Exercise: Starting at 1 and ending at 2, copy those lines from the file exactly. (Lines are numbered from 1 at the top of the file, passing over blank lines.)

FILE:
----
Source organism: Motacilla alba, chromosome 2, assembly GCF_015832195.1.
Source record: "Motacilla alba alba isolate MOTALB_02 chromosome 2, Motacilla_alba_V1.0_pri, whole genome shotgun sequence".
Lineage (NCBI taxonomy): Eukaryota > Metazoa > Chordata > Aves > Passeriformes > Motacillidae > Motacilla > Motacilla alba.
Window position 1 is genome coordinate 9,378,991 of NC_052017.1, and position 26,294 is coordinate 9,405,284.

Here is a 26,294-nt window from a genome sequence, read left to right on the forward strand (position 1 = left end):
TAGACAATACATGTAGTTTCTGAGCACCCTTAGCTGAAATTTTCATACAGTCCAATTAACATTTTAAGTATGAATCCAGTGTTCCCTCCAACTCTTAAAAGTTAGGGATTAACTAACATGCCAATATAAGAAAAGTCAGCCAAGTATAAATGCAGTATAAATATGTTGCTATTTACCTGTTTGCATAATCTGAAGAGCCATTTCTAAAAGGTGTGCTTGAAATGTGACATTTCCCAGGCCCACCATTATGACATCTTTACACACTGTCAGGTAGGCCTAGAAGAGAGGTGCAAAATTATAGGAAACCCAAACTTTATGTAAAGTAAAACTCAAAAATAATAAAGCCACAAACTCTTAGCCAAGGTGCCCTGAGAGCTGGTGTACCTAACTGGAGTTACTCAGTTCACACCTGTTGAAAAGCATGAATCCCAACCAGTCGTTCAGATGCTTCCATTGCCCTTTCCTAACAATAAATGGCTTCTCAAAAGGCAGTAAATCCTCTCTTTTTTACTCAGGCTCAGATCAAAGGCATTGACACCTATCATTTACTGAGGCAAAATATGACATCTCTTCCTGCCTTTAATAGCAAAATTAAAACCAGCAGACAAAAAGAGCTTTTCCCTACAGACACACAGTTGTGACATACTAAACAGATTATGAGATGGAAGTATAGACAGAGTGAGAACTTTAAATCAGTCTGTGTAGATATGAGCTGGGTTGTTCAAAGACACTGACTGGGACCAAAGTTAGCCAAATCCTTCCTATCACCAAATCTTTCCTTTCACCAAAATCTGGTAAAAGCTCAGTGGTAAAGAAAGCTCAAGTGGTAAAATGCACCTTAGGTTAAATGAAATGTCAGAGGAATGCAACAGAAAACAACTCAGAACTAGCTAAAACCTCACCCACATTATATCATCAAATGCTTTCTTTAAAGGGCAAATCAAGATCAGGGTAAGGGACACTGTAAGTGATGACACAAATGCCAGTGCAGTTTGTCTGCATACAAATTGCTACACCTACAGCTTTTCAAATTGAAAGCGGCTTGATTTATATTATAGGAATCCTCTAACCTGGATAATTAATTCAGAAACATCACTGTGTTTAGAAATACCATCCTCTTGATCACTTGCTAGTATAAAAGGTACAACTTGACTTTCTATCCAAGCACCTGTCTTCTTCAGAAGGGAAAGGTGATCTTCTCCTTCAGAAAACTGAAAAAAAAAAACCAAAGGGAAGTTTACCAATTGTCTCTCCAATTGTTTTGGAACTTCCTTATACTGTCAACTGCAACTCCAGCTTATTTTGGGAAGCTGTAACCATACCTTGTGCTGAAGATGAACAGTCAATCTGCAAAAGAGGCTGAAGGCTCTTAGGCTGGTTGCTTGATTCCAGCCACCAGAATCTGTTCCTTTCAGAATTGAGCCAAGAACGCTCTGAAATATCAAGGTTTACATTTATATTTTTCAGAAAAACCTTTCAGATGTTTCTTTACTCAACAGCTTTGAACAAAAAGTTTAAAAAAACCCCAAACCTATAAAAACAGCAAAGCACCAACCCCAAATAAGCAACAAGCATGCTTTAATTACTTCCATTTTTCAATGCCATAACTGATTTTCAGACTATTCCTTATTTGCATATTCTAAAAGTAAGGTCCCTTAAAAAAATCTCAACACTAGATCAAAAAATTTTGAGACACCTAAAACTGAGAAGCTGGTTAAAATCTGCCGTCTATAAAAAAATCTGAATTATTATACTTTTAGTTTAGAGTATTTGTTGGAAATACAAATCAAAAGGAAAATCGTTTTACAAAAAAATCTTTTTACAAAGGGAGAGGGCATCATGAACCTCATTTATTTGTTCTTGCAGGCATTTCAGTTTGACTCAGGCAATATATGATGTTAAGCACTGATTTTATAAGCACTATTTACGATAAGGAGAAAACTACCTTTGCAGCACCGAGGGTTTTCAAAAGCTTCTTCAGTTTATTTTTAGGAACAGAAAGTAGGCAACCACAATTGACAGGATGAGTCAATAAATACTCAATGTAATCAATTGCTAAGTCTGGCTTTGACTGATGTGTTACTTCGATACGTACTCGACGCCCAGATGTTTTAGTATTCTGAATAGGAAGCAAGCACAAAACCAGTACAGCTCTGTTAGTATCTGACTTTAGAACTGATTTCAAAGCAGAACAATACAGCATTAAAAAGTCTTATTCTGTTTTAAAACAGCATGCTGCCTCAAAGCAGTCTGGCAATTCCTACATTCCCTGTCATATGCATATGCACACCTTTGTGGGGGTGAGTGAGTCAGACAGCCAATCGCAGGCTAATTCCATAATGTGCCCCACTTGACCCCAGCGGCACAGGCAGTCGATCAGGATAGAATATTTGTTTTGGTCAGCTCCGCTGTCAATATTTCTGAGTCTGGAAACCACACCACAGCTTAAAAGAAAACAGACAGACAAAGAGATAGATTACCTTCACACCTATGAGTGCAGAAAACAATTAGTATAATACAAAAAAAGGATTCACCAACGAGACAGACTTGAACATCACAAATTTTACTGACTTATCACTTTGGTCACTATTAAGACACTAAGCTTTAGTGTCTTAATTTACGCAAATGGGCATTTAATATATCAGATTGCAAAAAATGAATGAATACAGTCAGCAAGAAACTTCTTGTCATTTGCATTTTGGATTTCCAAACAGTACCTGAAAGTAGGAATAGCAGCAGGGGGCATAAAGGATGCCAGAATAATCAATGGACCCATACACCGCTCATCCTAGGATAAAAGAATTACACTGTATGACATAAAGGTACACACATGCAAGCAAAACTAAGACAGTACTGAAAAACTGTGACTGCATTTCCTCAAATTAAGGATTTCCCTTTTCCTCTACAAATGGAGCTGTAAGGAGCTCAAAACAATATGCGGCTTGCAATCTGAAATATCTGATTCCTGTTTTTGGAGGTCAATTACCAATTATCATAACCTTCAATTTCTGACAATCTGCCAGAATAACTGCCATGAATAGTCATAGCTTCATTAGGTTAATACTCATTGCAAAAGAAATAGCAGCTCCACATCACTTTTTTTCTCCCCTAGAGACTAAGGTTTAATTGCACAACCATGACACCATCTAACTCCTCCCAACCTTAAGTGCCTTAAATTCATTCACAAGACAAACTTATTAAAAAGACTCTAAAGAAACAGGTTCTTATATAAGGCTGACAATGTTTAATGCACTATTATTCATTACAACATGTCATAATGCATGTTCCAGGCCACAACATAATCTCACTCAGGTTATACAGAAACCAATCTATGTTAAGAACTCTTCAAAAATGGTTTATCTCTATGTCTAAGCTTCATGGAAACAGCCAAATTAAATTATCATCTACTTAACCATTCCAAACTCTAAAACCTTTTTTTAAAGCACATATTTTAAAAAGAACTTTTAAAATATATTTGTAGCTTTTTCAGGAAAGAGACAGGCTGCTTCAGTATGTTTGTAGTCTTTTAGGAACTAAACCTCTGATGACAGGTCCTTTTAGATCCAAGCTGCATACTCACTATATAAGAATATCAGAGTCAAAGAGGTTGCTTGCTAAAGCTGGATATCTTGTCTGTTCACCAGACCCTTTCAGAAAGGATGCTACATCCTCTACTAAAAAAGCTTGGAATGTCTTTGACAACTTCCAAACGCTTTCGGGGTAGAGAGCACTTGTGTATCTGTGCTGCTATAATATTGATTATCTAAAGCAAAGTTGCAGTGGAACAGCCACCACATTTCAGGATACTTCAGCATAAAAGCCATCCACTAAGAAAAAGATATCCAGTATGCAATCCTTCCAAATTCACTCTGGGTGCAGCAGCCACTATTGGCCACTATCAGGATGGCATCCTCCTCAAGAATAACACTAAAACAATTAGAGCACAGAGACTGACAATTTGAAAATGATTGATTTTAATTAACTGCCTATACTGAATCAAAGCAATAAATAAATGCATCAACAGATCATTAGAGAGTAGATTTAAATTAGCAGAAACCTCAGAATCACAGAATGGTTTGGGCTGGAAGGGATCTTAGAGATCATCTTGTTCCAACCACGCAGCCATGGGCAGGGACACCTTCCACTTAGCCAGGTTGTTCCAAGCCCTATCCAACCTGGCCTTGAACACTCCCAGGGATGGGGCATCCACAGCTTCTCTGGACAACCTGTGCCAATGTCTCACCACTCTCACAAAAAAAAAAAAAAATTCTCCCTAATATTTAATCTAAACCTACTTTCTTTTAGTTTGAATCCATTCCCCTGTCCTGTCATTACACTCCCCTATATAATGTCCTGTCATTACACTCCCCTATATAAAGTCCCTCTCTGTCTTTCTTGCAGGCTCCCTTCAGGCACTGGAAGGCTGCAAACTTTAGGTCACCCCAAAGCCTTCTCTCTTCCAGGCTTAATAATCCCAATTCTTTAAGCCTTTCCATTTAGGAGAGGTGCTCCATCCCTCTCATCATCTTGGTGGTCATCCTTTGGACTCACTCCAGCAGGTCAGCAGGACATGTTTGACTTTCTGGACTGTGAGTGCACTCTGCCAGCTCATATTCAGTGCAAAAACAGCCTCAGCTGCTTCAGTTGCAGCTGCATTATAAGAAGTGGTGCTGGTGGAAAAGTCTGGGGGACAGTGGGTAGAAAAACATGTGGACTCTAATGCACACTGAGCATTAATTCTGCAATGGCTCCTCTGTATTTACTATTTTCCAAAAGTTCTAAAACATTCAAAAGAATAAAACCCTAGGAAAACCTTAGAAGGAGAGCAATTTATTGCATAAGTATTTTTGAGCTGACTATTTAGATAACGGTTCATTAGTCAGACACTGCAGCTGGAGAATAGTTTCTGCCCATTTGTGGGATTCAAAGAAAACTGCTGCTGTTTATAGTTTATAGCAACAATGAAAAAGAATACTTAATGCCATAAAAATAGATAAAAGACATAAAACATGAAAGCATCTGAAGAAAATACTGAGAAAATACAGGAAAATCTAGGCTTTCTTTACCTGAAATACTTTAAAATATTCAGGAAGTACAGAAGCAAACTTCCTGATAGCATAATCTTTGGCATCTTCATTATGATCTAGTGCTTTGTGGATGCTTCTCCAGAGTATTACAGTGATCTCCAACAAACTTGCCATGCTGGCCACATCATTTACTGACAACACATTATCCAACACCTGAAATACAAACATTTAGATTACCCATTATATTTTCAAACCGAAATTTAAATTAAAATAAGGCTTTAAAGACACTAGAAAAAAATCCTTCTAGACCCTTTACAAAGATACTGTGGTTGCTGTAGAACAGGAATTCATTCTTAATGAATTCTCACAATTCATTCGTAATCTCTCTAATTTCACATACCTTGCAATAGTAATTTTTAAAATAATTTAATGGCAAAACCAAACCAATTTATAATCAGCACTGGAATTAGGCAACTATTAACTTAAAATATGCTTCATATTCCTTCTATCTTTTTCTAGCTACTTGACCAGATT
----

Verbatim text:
Source organism: Motacilla alba, chromosome 2, assembly GCF_015832195.1.
Source record: "Motacilla alba alba isolate MOTALB_02 chromosome 2, Motacilla_alba_V1.0_pri, whole genome shotgun sequence".